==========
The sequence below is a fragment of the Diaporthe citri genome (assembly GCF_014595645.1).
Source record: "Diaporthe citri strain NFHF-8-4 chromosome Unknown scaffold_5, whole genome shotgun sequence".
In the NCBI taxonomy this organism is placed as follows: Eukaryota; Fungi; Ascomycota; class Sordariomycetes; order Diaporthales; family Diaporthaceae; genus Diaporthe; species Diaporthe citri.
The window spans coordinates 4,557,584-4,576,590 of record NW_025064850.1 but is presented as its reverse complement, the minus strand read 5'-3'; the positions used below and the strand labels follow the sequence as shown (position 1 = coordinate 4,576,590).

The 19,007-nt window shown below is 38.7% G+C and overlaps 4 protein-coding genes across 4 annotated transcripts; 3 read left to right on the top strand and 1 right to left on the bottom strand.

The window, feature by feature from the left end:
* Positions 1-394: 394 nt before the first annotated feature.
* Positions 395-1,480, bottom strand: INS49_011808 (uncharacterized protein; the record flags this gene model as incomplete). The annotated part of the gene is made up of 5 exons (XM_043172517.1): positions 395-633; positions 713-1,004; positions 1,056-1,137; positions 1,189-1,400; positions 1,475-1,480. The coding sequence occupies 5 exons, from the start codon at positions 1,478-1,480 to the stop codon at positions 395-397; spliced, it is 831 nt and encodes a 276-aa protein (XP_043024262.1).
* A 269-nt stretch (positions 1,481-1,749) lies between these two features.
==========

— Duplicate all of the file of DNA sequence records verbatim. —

The sequence below is a fragment of the Diaporthe citri genome (assembly GCF_014595645.1).
Source record: "Diaporthe citri strain NFHF-8-4 chromosome Unknown scaffold_5, whole genome shotgun sequence".
In the NCBI taxonomy this organism is placed as follows: Eukaryota; Fungi; Ascomycota; class Sordariomycetes; order Diaporthales; family Diaporthaceae; genus Diaporthe; species Diaporthe citri.
The window spans coordinates 4,557,584-4,576,590 of record NW_025064850.1 but is presented as its reverse complement, the minus strand read 5'-3'; the positions used below and the strand labels follow the sequence as shown (position 1 = coordinate 4,576,590).

The 19,007-nt window shown below is 38.7% G+C and overlaps 4 protein-coding genes across 4 annotated transcripts; 3 read left to right on the top strand and 1 right to left on the bottom strand.

The window, feature by feature from the left end:
* Positions 1-394: 394 nt before the first annotated feature.
* Positions 395-1,480, bottom strand: INS49_011808 (uncharacterized protein; the record flags this gene model as incomplete). The annotated part of the gene is made up of 5 exons (XM_043172517.1): positions 395-633; positions 713-1,004; positions 1,056-1,137; positions 1,189-1,400; positions 1,475-1,480. The coding sequence occupies 5 exons, from the start codon at positions 1,478-1,480 to the stop codon at positions 395-397; spliced, it is 831 nt and encodes a 276-aa protein (XP_043024262.1).
* A 269-nt stretch (positions 1,481-1,749) lies between these two features.